deep sea hydrothermal vents, well if you were a thermophile, you’d be in luck. We mentioned that Archaea and Bacteria domains
are separate because they have some major DNA and structure differences that are significant
enough to separate them. And so does the third domain, Eukarya. These are eukaryotes and so they have characteristics
we’ve mentioned before that are common for eukaryotes. And that’s where we’ll focus now. So the next level—less inclusive and more
specific than domains— is the level of kingdom. Here’s the big disclaimer about kingdoms. Its organization is often changing and it’s
not even something that all scientists agree on. We’ve seen a 5 kingdom system that looks
like this…and a 6 kingdom system that looks like this…and to be honest, it’s a changing
view as we learn more DNA and cell structure evidence. But if we focus on these eukaryotes…let’s
touch on them briefly. Protista…extremely diverse and there is
often talk about dividing it because of how diverse it is. There are protists that are “animal like”
and protists that are “plant like” and protists that are “fungi like” but many
scientists don’t consider them to quite meet the requirements to be in those kingdoms. Protista includes both autotroph protists—making
their own food—-and heterotroph protists—which consume other things for energy. Most protists are unicellular but they can
be multicellular. Some have cell walls made of cellulose, like
plants. Some don’t. Fungi are heterotrophs. If that’s hard to remember, just think about
athlete’s foot. It’s a fungus. On your foot. And it’s not doing any photosynthesis there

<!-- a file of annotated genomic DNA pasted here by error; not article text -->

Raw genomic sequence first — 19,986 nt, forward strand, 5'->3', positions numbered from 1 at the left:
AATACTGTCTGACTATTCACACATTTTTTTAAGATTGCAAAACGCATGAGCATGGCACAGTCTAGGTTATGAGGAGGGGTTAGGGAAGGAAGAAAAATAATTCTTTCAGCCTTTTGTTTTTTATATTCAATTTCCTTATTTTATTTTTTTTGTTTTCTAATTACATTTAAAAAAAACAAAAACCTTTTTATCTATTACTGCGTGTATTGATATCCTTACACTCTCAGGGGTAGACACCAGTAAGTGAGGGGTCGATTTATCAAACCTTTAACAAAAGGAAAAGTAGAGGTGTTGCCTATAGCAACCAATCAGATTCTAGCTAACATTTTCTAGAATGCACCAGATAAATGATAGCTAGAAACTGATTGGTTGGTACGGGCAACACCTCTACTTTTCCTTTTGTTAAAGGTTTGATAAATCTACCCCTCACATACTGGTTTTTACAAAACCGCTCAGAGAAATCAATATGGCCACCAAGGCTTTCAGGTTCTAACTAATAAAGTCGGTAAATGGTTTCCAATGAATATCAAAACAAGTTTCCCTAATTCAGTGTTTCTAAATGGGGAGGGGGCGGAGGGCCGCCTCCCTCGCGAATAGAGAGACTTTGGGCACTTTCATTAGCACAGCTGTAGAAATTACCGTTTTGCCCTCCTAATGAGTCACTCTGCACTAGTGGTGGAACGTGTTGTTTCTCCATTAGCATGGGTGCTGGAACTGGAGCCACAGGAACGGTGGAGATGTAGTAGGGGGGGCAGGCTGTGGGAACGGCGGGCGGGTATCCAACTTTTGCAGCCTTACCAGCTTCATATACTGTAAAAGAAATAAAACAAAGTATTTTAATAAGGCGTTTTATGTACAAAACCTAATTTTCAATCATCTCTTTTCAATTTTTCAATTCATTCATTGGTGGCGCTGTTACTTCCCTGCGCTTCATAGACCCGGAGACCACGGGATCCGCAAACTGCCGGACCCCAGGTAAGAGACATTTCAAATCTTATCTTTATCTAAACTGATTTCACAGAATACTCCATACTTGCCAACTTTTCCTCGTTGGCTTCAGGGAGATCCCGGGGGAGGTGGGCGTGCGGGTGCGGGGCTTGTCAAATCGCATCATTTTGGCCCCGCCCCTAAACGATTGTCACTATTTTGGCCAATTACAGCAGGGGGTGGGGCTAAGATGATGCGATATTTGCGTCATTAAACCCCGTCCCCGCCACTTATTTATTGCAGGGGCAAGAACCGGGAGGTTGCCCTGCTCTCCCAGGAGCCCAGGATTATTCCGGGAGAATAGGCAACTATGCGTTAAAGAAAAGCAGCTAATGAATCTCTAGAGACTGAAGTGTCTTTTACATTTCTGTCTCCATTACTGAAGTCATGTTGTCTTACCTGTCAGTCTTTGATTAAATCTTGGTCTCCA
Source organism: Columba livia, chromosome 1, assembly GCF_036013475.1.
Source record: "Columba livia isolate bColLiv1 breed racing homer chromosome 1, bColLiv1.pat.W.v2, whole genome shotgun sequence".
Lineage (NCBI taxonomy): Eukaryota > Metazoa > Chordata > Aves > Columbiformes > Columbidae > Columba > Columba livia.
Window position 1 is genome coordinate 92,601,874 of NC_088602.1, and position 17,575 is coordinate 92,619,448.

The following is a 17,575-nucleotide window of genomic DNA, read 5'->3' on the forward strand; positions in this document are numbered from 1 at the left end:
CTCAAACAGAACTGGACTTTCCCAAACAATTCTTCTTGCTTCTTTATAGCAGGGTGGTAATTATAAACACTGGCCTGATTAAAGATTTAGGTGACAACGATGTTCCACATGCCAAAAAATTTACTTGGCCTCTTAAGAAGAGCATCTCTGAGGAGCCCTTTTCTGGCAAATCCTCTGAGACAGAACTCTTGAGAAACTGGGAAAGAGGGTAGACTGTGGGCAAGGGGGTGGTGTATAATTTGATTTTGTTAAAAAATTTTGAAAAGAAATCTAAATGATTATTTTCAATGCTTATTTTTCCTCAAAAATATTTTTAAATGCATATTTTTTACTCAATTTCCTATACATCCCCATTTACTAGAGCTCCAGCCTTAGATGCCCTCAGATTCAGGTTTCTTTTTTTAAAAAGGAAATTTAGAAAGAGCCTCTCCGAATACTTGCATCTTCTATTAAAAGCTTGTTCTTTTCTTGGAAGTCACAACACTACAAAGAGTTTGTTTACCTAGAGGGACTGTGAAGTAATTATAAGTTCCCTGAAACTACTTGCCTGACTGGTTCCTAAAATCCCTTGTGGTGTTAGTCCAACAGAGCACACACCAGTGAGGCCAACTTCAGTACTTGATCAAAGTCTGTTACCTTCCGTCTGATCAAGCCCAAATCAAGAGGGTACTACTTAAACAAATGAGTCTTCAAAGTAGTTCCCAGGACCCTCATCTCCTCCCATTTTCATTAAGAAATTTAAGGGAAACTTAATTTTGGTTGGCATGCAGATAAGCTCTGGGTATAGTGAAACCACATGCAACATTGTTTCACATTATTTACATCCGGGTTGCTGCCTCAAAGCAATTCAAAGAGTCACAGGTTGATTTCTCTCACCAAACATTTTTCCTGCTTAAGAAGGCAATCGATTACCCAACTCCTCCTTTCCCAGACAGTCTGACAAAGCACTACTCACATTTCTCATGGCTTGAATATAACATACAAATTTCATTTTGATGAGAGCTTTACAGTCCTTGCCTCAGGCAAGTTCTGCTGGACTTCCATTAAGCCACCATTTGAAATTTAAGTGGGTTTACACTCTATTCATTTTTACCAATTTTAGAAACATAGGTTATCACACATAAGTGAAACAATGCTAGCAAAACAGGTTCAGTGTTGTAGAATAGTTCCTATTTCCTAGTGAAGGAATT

because that’d be really weird. Nope, it’s there. Causing irritation. Eating dead skin cells. Fungi are usually multicellular but they can
be unicellular. Most have cell walls. Of chitin! It’s a carbohydrate. Plantae are autotrophs. Yes, even the carnivorous plants, because
they still make their glucose from sunlight energy. Plants are multicellular and they have cell
walls of cellulose. Finally, last up, Animalia. Animals. Ok hydra, you can come back. This mostly multicellular and heterotrophic
kingdom is the kingdom to which you belong! So now we have the other hierarchy levels. We get less inclusive—therefore more specific—as
we move down to the hydra’s phylum, class, order, family, genus, and species. Because the species name is the most specific
you can get…it is the least inclusive. Now you will notice we wrote its species name
here. Remember how we said we’d bring up Carl
Linnaeus again? Well it’s because of him that we have this
naming system— binomial nomenclature. The two part naming system that we use—
uses Latin or Greek roots. This is its scientific name. See that first name? That’s its genus. It’s written with a capital letter at the
start and it’s written in italics. See the second name? That’s its specific epithet, which is a
fancy way of saying that it refers to one species in the genus. It has a lowercase letter and it’s also
written in italics. So why do we care about these scientific names? Well, you could come up with a lot of common
names for an organism that vary based on location. Take this mountain lion for example. It’s also knows as a puma, cougar, or Texas
Panther. Same animal, different names. But its scientific name here is specific and
recognized regardless of your location. And that gives power to an awesome way to
organize and name species! Well that’s it for the Amoeba Sisters and
we remind you to stay curious.